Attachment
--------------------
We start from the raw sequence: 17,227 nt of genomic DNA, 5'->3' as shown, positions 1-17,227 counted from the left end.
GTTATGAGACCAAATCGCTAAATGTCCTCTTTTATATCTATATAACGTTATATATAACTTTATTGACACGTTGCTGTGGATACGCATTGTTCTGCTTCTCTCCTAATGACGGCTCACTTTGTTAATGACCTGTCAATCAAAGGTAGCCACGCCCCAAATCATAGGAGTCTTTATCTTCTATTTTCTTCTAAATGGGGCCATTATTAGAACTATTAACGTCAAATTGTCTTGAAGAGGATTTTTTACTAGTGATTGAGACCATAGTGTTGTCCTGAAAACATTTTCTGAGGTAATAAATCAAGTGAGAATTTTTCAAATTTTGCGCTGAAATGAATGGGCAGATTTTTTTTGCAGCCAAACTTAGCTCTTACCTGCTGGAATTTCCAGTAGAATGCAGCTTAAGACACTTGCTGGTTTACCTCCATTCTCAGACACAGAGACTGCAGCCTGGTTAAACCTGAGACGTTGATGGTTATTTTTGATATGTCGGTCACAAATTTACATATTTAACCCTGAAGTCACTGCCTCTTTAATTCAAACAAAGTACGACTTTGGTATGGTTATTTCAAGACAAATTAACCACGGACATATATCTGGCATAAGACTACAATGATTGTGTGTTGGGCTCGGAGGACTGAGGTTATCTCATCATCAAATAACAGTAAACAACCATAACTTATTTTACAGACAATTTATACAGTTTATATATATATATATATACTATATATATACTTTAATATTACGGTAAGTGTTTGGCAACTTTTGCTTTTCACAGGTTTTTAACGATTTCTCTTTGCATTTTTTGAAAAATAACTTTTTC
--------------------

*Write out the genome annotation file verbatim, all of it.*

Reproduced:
We start from the raw sequence: 17,227 nt of genomic DNA, 5'->3' as shown, positions 1-17,227 counted from the left end.
GTTATGAGACCAAATCGCTAAATGTCCTCTTTTATATCTATATAACGTTATATATAACTTTATTGACACGTTGCTGTGGATACGCATTGTTCTGCTTCTCTCCTAATGACGGCTCACTTTGTTAATGACCTGTCAATCAAAGGTAGCCACGCCCCAAATCATAGGAGTCTTTATCTTCTATTTTCTTCTAAATGGGGCCATTATTAGAACTATTAACGTCAAATTGTCTTGAAGAGGATTTTTTACTAGTGATTGAGACCATAGTGTTGTCCTGAAAACATTTTCTGAGGTAATAAATCAAGTGAGAATTTTTCAAATTTTGCGCTGAAATGAATGGGCAGATTTTTTTTGCAGCCAAACTTAGCTCTTACCTGCTGGAATTTCCAGTAGAATGCAGCTTAAGACACTTGCTGGTTTACCTCCATTCTCAGACACAGAGACTGCAGCCTGGTTAAACCTGAGACGTTGATGGTTATTTTTGATATGTCGGTCACAAATTTACATATTTAACCCTGAAGTCACTGCCTCTTTAATTCAAACAAAGTACGACTTTGGTATGGTTATTTCAAGACAAATTAACCACGGACATATATCTGGCATAAGACTACAATGATTGTGTGTTGGGCTCGGAGGACTGAGGTTATCTCATCATCAAATAACAGTAAACAACCATAACTTATTTTACAGACAATTTATACAGTTTATATATATATATATATACTATATATATACTTTAATATTACGGTAAGTGTTTGGCAACTTTTGCTTTTCACAGGTTTTTAACGATTTCTCTTTGCATTTTTTGAAAAATAACTTTTTC